Pedestrian plazas have been the subject of contentious debate in neighborhoods throughout the borough, but Corona has embraced its new public space near the 103rd Street subway station.
Amid visitors sitting at the seats and tables, the Queens Economic Development Corp. thanked its many supporters and advocates last Thursday in Corona Plaza, which became part of the city Department of Transportation’s pedestrian plaza program a few weeks ago.
“It’s a beautiful space,” said Queens DOT Commissioner Maura McCarthy. “I hope everyone can enjoy it for a very long time.”
Ricardi Calixte, director of neighborhood economic development of the QEDC, said the corporation had been interested in turning the parking spaces commonly frequented by trucks into a pedestrian plaza since the DOT announced its program in 2009. While the QEDC was initially not able to manage this due to funding issues, it secured multiple partners and was able to open.
“So far the feedback from the people has been overwhelmingly positive,” Calixte said.
One of the principal partners was former Borough President Claire Shulman, now president of the Flushing Willets Point Corona Development Corp. Calixte said Shulman helped connect QEDC with private funding through New York Community Bank and its foundation. The bank has a location within walking distance of the new open space.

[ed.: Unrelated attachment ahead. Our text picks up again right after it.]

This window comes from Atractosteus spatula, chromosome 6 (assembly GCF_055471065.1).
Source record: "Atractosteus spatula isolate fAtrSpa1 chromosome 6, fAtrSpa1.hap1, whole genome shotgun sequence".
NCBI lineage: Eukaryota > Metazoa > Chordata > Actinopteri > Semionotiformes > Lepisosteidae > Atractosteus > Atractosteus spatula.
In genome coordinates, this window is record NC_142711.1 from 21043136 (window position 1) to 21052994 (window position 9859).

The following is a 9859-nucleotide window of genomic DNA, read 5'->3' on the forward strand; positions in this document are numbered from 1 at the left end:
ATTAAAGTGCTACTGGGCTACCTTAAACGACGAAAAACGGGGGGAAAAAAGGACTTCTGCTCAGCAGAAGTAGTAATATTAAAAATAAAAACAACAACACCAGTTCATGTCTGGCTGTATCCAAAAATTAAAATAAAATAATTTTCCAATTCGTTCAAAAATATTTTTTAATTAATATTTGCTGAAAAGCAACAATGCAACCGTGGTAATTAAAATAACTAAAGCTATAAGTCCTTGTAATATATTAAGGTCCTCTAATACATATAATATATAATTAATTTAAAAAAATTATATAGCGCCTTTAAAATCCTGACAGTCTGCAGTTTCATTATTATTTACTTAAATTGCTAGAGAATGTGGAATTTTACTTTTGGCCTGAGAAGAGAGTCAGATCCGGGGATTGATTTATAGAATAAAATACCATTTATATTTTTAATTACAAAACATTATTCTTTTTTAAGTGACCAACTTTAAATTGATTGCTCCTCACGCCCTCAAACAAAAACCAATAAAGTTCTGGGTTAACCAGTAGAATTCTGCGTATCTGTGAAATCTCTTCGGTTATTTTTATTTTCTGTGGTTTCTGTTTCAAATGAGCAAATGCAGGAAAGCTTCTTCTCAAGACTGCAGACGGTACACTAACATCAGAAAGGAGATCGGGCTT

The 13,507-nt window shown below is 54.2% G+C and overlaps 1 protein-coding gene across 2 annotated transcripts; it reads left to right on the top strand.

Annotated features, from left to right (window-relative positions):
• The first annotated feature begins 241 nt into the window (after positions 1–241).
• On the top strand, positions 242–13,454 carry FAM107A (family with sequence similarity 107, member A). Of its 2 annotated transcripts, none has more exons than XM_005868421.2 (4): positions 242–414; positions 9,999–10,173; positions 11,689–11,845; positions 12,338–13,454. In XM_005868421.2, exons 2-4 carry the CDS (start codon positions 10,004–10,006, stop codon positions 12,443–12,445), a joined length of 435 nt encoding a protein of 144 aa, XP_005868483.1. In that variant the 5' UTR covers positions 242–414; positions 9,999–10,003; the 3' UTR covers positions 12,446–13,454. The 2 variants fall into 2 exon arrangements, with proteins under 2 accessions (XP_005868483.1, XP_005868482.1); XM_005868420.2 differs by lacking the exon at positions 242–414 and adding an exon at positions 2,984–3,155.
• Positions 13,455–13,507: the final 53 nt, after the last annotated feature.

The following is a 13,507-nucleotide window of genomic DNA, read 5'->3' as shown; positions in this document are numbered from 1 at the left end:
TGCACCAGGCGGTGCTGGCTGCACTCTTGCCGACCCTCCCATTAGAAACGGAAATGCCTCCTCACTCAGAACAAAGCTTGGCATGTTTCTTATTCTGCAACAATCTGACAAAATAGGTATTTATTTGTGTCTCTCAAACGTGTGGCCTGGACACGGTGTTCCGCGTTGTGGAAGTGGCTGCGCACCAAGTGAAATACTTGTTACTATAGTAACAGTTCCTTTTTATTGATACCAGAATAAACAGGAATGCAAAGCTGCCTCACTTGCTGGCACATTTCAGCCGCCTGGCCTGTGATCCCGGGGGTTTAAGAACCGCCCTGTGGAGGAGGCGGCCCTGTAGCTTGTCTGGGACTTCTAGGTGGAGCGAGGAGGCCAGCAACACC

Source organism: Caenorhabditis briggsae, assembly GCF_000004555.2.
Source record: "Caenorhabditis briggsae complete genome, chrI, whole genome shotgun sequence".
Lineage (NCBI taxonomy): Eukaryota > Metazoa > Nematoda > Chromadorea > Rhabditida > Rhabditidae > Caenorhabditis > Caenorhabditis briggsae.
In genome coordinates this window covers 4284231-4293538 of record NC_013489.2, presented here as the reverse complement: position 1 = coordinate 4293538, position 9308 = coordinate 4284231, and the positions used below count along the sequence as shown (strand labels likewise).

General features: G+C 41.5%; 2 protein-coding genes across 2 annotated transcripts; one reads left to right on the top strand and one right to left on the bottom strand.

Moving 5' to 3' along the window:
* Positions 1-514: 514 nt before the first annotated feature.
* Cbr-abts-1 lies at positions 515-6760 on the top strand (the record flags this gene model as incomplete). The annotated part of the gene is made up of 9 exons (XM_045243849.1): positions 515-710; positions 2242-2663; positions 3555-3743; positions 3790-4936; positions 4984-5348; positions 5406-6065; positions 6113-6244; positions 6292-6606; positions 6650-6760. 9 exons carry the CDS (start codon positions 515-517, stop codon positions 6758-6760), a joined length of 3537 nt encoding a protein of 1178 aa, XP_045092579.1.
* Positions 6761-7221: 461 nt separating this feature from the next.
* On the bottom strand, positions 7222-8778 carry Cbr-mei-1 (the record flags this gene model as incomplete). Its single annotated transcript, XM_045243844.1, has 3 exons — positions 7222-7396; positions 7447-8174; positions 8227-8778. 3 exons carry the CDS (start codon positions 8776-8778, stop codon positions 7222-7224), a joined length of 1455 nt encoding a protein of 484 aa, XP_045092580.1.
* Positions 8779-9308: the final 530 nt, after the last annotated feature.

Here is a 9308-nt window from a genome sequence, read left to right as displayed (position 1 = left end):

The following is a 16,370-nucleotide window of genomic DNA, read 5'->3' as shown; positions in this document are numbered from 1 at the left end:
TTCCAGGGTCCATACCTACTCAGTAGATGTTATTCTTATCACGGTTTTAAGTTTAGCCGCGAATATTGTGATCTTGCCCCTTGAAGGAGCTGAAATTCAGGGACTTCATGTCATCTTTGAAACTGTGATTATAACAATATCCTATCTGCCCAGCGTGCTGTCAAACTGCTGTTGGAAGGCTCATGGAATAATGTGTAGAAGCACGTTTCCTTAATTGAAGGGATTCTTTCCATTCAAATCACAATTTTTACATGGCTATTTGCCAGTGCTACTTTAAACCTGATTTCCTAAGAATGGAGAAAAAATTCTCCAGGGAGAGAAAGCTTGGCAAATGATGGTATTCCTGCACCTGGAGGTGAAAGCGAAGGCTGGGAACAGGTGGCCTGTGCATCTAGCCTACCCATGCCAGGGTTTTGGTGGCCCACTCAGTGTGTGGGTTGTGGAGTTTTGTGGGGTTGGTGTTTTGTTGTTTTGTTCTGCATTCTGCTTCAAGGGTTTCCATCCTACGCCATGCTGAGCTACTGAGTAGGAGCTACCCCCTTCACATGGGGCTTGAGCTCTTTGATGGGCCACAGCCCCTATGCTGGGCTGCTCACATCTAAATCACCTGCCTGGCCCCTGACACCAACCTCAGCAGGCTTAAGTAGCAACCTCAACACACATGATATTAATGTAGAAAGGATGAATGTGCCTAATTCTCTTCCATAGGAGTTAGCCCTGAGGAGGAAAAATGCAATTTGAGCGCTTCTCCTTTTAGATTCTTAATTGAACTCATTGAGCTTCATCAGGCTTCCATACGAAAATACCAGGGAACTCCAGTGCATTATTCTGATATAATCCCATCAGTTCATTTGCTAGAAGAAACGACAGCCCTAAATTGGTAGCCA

“This plaza should add some beauty and opportunity to the people of this area,” Shulman said.
City Councilwoman Julissa Ferreras (D-East Elmhurst) also encouraged the project and provided $10,000 in funding toward the plaza. She described the plaza before as like “the ‘Wild Wild West.’” She said this had transformed a place that was once just a parking lot.
“This is really the anchor for us to improve the rest of Roosevelt Avenue,” she said.
She said as soon as the plaza was installed, however, people asked her if they were really allowed to sit there.
“Absolutely,” she said. “This is yours. This is your space.”
The Queens Museum of Art will also be hosting programs at Corona Plaza as part of a partnership.
“Even we didn’t realize how great this was going to be until the moment it opened,” said Tom Finkelpearl, executive director of the museum.
Calixte said the QEDC has a $3 million budget to maintain and run programming in the plaza. Now that the first phase has been completed, the plaza has 75 seats, 24 tables and six large umbrellas. A second phase will add more permanent features that are still to be determined.
State Assemblyman Francisco Moya (D-Jackson Heights) praised Ferreras’ work and goals to make Corona a destination for visitors.
“This is the kind of forward thinking we need from elected officials,” he said.
Reach reporter Rebecca Henely by e-mail at rhenely@cn
©2012 Community News Group
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